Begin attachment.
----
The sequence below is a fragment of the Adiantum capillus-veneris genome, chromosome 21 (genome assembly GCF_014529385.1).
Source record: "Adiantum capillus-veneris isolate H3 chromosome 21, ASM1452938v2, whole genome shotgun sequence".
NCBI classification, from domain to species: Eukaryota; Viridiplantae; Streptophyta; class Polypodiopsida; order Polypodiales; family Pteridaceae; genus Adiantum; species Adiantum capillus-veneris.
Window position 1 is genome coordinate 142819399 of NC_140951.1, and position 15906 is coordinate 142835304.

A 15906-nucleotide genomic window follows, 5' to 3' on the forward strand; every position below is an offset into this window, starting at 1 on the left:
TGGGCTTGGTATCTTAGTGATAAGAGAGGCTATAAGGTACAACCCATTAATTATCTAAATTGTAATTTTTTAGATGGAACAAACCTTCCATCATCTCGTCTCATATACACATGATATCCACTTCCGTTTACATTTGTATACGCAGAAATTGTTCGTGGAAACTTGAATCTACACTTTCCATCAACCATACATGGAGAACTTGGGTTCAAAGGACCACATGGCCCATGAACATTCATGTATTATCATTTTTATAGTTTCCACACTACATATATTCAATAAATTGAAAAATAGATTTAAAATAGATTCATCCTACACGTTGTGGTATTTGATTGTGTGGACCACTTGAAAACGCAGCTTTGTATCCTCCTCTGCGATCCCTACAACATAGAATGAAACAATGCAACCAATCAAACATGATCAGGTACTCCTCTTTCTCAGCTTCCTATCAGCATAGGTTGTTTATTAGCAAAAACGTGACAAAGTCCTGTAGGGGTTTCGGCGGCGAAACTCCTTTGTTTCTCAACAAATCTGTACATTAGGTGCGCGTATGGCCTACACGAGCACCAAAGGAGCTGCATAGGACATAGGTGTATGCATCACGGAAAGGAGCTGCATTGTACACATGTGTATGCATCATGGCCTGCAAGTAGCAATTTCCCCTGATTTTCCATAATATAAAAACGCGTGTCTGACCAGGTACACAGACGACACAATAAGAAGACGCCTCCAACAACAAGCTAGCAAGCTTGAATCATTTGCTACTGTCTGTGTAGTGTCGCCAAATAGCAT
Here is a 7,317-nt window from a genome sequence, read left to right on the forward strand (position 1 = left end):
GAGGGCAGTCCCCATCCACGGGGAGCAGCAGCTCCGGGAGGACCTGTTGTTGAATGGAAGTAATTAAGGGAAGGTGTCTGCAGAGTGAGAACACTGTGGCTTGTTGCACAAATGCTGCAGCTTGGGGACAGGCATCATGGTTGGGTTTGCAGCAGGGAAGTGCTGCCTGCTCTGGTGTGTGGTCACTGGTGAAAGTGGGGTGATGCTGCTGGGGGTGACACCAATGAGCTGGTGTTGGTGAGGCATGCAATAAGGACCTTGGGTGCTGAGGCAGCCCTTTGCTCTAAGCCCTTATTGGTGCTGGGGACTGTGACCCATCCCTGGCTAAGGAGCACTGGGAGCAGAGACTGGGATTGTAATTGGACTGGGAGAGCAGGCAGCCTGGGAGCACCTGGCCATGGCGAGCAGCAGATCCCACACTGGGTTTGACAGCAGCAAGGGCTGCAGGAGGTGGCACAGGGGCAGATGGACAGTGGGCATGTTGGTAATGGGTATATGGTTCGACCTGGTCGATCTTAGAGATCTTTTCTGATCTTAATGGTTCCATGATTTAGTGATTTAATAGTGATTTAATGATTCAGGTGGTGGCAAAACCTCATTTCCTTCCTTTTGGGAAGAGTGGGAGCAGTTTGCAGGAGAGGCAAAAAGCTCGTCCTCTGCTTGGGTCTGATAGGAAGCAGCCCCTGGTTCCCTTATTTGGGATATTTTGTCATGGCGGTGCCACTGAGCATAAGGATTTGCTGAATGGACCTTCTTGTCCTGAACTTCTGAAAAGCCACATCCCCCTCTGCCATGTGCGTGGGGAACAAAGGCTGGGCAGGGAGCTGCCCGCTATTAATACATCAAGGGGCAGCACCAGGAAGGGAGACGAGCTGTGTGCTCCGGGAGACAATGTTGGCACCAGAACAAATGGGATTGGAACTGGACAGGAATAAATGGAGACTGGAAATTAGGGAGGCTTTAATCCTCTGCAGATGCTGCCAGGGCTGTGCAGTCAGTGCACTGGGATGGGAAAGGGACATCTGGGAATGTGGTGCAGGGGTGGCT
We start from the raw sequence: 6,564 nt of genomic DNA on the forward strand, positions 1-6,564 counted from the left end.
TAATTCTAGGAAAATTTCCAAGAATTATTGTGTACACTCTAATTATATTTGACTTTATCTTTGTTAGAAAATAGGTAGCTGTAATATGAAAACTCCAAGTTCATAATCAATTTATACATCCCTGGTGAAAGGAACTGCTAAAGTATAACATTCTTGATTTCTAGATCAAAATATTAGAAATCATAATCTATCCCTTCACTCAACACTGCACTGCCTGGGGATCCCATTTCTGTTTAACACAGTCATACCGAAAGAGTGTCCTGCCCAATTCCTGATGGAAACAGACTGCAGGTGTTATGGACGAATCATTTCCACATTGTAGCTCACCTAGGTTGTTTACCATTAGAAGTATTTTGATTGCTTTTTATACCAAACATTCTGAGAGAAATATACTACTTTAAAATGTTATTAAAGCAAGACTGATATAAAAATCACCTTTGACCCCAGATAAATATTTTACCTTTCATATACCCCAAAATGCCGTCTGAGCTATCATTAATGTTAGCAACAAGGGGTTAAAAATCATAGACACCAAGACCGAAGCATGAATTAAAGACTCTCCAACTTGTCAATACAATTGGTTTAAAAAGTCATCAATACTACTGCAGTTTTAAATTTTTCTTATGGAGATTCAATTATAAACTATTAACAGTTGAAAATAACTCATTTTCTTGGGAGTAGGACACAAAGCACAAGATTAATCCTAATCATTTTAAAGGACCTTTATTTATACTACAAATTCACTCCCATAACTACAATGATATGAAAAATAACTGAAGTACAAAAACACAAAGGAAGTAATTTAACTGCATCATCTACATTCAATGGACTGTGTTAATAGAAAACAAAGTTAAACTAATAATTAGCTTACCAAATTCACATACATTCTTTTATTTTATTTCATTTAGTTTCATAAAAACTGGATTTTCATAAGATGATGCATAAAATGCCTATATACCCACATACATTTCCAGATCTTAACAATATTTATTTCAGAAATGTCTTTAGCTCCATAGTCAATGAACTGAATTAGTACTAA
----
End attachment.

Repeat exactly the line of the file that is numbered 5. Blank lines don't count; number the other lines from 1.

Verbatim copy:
A 15906-nucleotide genomic window follows, 5' to 3' on the forward strand; every position below is an offset into this window, starting at 1 on the left: